Is There Such a Thing as a Good Public Apology?
Sen. Al Franken issued a formal apology Thursday after television anchor Leeann Tweeden accused him of kissing and groping her without consent during a USO tour of the Middle East in 2006. (Initially he had claimed he didn't remember the incident the same way she had described it.) "I'm asking for an ethics investigation to be undertaken," Franken wrote, "and I will gladly cooperate."
But as FiveThirtyEight's Nate Silver and others have pointed out, if there's photographic evidence of Franken's misconduct, and he mostly acknowledges Tweeden's charges as true, what exactly is an ethics investigation supposed to investigate?
Since a pair of reports from the New York Times and the New Yorker blew the lid off movie mogul Harvey Weinstein's alleged sexual abuse of more than a dozen women, American society has begun a transformation, the #metoo movement emboldening women to step forward with their own stories of being abused. Several public figures have been accused of predatory and even criminal behavior, most prominently comedian Louis C.K. and actor Kevin Spacey, and each has issued his own public apology, to mixed reviews. (Alabama Senate candidate Roy Moore, who allegedly molested multiple teenage girls, maintains he's the victim of a liberal media conspiracy.) But what are these statements really saying, and what, if anything, can they accomplish?
Whatever their weaknesses, none of these apologies matches the sheer monstrosity of Harvey Weinstein's response to the New York Times' reporting. His callousness seems almost inconsequential in light of recent revelations the producer and studio head hired ex-Mossad agents to silence his accusers, but any apology that begins by suggesting the accused came of age in an era when sexual harassment and assault were more socially acceptable is no apology at all. The statement ends on a similarly ghastly note, with Weinstein vowing to take down Wayne LaPierre of the NRA and President Donald Trump.
Spacey's letter of apology is only nominally more compassionate. The Academy Award-winner acknowledges his respect for his alleged victim, Adam Rapp, but dismisses his own predation as "deeply inappropriate drunken behavior," as though a few screwdrivers were the motivation for assaulting a 14-year-old boy.
"I am sorry for the feelings he describes having carried with him all these years," Spacey follows. Note the syntax here. He neither assumes responsibility for the trauma he's inflicted, nor recognizes that pain as genuine; it is not experienced but "described." That he chooses this moment to announce he's living his life as a gay man is all the more confounding.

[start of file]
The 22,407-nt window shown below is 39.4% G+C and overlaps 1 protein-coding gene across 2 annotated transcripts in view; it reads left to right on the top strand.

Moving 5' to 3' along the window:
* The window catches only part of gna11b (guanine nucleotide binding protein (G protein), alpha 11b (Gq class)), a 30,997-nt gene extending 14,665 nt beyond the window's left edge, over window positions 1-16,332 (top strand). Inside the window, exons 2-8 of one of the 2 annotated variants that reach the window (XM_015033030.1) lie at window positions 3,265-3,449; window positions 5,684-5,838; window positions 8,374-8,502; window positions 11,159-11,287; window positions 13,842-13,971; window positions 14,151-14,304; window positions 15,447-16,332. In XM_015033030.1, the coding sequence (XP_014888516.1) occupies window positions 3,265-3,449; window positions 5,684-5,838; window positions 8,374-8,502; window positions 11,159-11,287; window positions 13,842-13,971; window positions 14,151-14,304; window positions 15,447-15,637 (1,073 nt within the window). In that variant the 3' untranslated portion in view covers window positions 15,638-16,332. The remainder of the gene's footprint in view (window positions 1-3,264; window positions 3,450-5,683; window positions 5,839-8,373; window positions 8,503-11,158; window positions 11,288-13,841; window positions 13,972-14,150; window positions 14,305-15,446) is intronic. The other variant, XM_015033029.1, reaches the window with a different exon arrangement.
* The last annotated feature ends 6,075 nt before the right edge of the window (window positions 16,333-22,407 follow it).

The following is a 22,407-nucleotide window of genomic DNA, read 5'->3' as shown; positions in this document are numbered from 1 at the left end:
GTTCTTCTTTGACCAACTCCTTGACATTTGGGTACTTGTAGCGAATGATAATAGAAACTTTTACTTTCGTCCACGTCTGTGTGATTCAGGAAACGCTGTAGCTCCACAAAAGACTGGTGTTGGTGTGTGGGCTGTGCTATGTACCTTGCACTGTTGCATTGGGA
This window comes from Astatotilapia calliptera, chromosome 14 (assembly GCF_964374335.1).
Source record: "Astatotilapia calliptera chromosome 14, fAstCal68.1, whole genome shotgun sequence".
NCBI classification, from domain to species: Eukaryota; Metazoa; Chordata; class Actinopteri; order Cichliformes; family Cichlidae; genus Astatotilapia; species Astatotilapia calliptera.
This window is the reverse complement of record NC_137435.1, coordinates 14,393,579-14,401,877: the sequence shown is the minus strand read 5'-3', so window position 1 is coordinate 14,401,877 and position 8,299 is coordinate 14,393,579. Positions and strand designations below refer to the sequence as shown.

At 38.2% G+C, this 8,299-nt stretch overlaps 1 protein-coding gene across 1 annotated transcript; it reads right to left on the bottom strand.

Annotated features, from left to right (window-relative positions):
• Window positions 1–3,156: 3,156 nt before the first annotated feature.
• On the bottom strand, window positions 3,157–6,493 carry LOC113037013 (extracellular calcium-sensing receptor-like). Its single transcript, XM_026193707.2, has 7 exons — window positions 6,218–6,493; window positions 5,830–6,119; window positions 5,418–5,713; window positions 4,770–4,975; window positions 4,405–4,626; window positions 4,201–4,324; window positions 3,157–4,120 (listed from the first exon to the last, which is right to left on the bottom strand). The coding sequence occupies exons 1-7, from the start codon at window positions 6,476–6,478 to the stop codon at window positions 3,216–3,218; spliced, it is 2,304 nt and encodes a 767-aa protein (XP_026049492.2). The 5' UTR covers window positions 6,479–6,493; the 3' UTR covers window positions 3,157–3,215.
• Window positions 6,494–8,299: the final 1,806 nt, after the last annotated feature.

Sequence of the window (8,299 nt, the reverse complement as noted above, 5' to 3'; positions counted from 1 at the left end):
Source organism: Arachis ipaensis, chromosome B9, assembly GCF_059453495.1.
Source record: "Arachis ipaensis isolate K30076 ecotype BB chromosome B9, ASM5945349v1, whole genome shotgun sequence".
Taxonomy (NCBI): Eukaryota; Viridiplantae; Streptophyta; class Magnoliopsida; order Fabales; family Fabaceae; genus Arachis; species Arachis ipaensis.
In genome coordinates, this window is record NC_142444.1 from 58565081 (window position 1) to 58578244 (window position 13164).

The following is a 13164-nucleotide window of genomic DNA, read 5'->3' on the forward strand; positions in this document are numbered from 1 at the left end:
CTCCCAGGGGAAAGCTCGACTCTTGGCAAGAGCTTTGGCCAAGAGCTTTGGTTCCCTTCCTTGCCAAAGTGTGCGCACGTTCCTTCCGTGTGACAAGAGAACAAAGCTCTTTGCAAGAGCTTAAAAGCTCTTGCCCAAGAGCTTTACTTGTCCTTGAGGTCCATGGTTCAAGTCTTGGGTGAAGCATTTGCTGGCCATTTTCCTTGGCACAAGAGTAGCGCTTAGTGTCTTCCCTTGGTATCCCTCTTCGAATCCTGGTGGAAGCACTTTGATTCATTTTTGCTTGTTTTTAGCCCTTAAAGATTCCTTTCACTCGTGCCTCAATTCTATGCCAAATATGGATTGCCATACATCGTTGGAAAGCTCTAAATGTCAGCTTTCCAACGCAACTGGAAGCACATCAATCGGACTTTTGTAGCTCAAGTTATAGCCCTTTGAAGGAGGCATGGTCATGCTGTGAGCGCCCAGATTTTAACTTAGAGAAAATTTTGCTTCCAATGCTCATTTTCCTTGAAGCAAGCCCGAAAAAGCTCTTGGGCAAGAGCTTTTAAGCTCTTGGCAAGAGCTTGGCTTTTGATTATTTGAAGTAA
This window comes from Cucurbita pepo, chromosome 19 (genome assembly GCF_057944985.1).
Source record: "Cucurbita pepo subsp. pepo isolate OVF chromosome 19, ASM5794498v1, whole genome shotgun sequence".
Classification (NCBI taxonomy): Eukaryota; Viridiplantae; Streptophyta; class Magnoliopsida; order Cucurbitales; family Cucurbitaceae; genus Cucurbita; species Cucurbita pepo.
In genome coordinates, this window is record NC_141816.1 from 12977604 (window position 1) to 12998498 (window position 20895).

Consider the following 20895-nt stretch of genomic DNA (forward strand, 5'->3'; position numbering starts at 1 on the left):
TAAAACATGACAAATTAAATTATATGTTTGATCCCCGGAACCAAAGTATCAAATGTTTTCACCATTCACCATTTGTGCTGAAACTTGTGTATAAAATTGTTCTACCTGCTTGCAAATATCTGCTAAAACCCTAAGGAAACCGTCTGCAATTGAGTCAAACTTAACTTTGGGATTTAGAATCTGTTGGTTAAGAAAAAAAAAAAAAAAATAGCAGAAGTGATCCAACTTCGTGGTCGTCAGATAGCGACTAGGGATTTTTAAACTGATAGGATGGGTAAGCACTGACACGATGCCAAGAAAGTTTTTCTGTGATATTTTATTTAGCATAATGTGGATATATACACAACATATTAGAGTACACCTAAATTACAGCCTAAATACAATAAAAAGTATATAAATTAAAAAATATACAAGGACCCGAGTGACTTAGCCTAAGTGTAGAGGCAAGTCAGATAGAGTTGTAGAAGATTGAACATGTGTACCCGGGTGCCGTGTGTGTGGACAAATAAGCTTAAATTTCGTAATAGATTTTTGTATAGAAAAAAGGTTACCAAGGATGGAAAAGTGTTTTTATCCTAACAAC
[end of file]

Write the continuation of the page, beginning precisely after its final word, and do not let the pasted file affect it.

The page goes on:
On the sliding scale of mea culpas, C.K.'s and Franken's apologies are both markedly better, communicating something approaching authenticity and contrition. (Their offenses, while unequal themselves, are also less severe.) Both figures take care to address their victims by name, and both assume full responsibility for their actions.
"These stories are true," writes C.K. of the allegations he masturbated in front of multiple women, and on the phone with another. Franken's statement opens on a similar note: "The first thing I want to do is apologize: to Leeann, to everyone else who was part of that tour, to everyone who has worked for me, to everyone I represent, and to everyone who counts on me to be an ally and supporter and champion of women."
Despite their merits, both apologies betray their authors' desire to preserve the public's perception of them, and in the case of C.K., his arrogance. On three occasions, the comedian reminds his readers he had earned his accusers' admiration, and separately that the comic community "looked up to him." Franken, meanwhile, presents himself as an advocate for women generally and sexual harassment victims specifically. "I respect women," he continues. "I don't respect men who don't. And the fact that my own actions have given people a good reason to doubt that makes me feel ashamed."
This is not to suggest there's anything inherently wrong with such a sentiment—there's not—or even that these kinds of apologies should not be made publicly—they should. One of the more alarming developments since the 2016 election is the continuing erosion of norms and standards, and these statements reaffirm the existence of a social contract, even if they're fundamentally performative and self-serving. None of these men issued an apology until after they were caught; C.K. repeatedly dismissed the charges as "rumors" in the past, while Weinstein employed a private detective agency to stalk his accusers.
Donald Trump casts a long shadow over the post-Weinstein landscape, both the 16 women who have accused him of sexual misconduct and his absolute refusal to acknowledge their credibility. After the release of the infamous Access Hollywood tape, in which the Republican candidate freely acknowledged his history of assault, the president issued a flaccid public apology of his own.
“I’ve never said I’m a perfect person, nor pretended to be someone that I’m not," he said at the time. "I’ve said and done things I regret, and the words released today on this more than a decade-old video are one of them. Anyone who knows me knows these words don’t reflect who I am."
If this rupture in American democracy has taught us anything, it's that norms alone will not save us. In a more just country, a country we should strive to build, both Harvey Weinstein and Kevin Spacey would be prosecuted, Louis C.K. would be driven from public life and Al Franken would resign—along with Donald Trump.